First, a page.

Developing reporting guidelines, however, requires input by experts from various scientific backgrounds and needs to be relevant across geographical regions. This is particularly applicable in the context of medication adherence, which is a multidisciplinary science ranging from behavioural sciences through statistics and clinical medicine to economics. Delphi methodology, as a means for consensus building,14 enables integration of input from a wide variety of experts. It achieves consensus through an iterative process of survey rounds, providing an opportunity for its participants to revise their input in subsequent rounds based on collective group feedback from previous rounds. This method enables the neutral and efficient integration of feedback from different experts, is suggested as 1 of the 18 steps put forward by the EQUATOR network in their guidance on developing health research reporting guidelines15 and has been used in developing many similar guidelines.16 ,17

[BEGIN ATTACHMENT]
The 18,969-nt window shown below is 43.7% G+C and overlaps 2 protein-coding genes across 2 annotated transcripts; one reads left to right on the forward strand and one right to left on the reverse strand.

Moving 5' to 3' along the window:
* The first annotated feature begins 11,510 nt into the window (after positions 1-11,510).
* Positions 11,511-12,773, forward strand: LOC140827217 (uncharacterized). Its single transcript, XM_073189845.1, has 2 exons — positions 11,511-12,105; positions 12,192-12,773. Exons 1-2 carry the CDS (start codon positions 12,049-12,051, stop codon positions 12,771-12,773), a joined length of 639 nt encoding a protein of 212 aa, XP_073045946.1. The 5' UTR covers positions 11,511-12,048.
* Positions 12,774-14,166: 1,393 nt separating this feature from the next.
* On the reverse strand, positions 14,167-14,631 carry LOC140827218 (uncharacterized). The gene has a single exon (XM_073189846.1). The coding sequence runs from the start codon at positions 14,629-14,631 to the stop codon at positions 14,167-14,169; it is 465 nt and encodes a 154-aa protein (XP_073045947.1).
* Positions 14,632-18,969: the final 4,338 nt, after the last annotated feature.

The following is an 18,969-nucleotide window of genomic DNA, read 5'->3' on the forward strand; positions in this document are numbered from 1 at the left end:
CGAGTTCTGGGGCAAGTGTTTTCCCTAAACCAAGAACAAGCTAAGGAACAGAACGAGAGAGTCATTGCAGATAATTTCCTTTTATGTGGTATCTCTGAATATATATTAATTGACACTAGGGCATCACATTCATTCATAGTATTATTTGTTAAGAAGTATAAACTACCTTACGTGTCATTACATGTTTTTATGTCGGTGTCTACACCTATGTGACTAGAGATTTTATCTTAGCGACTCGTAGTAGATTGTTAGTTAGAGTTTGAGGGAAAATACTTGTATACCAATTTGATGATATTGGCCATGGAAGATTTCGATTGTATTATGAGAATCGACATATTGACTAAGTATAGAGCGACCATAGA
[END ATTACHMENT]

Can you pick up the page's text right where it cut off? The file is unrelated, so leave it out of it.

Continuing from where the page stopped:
This approach has many benefits.18–20 First, the iterative nature of the study and the feedback process allows the participants to reassess their initial judgements. Thus, consensus is reached through a gradual stepwise process based on rational thinking and input. Second, the participants do not interact directly and remain anonymous to each other until the survey rounds end. Hence, group domination by the views of certain individuals is avoided. Third, when the participants consider changing or sticking to their original opinion after checking group response, this decision is not affected by the desire to be seen concordant with senior or dominant individuals. Fourth, the experts can participate asynchronously and do not need to be present together while answering surveys as they receive collective feedback along with new surveys, which can be conducted through a web-based platform. Accordingly, it is feasible to use this approach to involve geographically distant participants. Moreover, the controlled feedback minimises the effect of noise, which can happen in face-to-face group discussions. Finally, the ability to use statistical analysis facilitates reaching a more objective consensus than that usually reached through face-to-face conversations. Consequently, the Delphi method is an appropriate method to include the knowledge of many experts to cover the numerous aspects of the medication adherence subject.